Heart Attack vs GERD-Related Chest Pain: What’s the Difference?

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Among all the sensations and symptoms that anyone will experience in their lifetime, chest pain has brought about more panic and worry than any other.

Although the root cause may vary from minor to major, most people associate the feeling with an impending demise or life-changing situation because of how foreign it is as opposed to other types of pain or discomfort. Chest pains are often associated with cardiovascular diseases or problems because of the proximity to the heart itself and the crippling nature of its effects.

In recent years, the topic of this sensation has experienced a shift from being a guaranteed sign of a heart attack to a two-sided possibility as more people have been associating it with gastroesophageal reflux disease (GERD). As a result of this recent development, many now find themselves asking this question when they experience chest pain: Is the chest pain I’m feeling because of GERD or a heart attack?

This particular question has established itself as a matter of importance because telling both probable causes apart can make the difference between life and death. Fortunately, staying safe and avoiding the risk of a potentially-fatal initial misdiagnosis can be done by knowing the important details that will be shared in this guide.

Distinguishing both conditions from one another

To best understand what’s happening when you experience chest pain and tell what the root cause of the problem is, here’s a comparison of both conditions according to two vital factors:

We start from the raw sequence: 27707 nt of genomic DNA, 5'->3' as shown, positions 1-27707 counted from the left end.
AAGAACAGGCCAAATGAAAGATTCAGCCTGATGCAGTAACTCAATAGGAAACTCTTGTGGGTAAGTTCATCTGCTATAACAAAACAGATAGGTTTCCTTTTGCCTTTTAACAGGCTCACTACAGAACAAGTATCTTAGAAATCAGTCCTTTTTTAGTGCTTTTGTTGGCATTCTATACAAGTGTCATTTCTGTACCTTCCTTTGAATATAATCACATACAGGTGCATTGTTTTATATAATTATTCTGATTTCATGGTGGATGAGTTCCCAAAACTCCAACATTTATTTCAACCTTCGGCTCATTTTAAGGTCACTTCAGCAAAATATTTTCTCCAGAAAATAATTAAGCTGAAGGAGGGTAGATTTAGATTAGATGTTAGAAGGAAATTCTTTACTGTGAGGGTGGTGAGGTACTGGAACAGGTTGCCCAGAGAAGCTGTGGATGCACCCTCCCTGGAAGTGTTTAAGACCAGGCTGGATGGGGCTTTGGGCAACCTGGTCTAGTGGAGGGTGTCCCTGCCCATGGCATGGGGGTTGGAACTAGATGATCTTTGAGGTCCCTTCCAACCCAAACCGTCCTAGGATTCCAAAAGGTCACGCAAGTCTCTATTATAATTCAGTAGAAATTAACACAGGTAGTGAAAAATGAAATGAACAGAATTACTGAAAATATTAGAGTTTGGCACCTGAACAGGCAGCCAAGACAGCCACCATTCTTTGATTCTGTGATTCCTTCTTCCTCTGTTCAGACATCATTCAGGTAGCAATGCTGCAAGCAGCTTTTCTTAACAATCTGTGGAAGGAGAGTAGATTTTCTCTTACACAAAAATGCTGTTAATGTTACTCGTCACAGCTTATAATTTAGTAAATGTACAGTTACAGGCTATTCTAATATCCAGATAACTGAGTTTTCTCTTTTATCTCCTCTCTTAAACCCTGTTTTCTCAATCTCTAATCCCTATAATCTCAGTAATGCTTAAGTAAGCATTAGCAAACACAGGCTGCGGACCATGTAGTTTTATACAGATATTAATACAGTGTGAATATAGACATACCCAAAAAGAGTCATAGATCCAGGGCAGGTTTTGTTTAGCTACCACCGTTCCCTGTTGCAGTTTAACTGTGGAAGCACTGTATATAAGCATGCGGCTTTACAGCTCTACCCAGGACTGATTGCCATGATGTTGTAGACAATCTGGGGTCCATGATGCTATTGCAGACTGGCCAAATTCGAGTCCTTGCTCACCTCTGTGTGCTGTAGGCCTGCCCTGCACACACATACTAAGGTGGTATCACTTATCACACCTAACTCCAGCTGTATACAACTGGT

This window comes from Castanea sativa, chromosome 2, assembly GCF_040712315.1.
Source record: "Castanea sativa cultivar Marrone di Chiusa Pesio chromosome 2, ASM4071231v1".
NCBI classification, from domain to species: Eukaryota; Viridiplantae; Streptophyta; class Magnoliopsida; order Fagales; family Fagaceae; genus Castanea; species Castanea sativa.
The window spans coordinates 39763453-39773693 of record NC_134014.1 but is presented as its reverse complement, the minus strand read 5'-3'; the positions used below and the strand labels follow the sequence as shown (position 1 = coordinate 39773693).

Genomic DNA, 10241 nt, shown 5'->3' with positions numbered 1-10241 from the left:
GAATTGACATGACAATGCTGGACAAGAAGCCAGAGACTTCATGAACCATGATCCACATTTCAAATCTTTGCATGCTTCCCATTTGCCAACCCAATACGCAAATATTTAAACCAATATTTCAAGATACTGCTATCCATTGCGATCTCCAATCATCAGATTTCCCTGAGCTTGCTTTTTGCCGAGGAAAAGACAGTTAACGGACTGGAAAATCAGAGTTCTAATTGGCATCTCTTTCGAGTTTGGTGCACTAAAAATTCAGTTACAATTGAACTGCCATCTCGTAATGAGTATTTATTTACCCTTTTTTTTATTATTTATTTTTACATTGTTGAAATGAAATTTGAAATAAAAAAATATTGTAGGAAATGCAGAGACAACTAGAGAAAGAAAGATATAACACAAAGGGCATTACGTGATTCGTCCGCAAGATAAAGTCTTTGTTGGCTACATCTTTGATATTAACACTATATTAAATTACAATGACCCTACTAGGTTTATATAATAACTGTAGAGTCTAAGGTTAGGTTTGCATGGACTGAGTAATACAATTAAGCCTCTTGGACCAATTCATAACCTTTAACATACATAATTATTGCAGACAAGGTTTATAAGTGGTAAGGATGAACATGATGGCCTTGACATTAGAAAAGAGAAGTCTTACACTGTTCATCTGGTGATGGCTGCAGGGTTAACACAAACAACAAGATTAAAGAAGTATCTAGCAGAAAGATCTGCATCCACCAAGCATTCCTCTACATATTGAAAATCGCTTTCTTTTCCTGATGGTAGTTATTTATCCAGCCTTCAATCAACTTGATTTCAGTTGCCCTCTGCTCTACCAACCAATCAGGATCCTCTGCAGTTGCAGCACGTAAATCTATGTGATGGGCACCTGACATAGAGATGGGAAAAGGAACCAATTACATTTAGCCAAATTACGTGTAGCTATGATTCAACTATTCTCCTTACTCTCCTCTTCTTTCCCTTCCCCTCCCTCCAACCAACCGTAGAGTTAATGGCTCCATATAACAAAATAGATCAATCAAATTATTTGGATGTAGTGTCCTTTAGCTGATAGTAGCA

Factor #1: The location of the chest pain

Generally, the chest pain associated with GERD and a heart attack is located right in the chest area. However, the exact location of where the pain comes from and where else it emanates is the differentiating factor in this equation.

When it comes to acid reflux, the chest pain is located in the middle of the chest and right underneath the breastbone or sternum and only stays in that particular area. On the other hand, the chest pain associated with a heart attack also occurs behind the breastbone but also spreads to other parts of the body, ranging from the shoulders and arms to the jaw and teeth.

Factor #2: The type of pain being experienced

The type of pain that is associated with a heart attack can be best described as one that is constant and feels tight and pressured while remaining stable even during rest. Alternatively, the chest pain that occurs during GERD is described as one similar to a burning sensation or intense stabbing pain that pools right under the skin as a result of leaking acid moving upwards.

Conclusion

While the feeling of experiencing chest pain may be understandably daunting, it’s vital to understand that there is a possibility that it may be caused by a less serious condition like GERD. By taking the time to follow this guide closely and understand the key differences between the sensations of a heart attack-related chest pain and one linked to acid reflux, you’ll be able to act accordingly to avoid potential long-term damage or even death!

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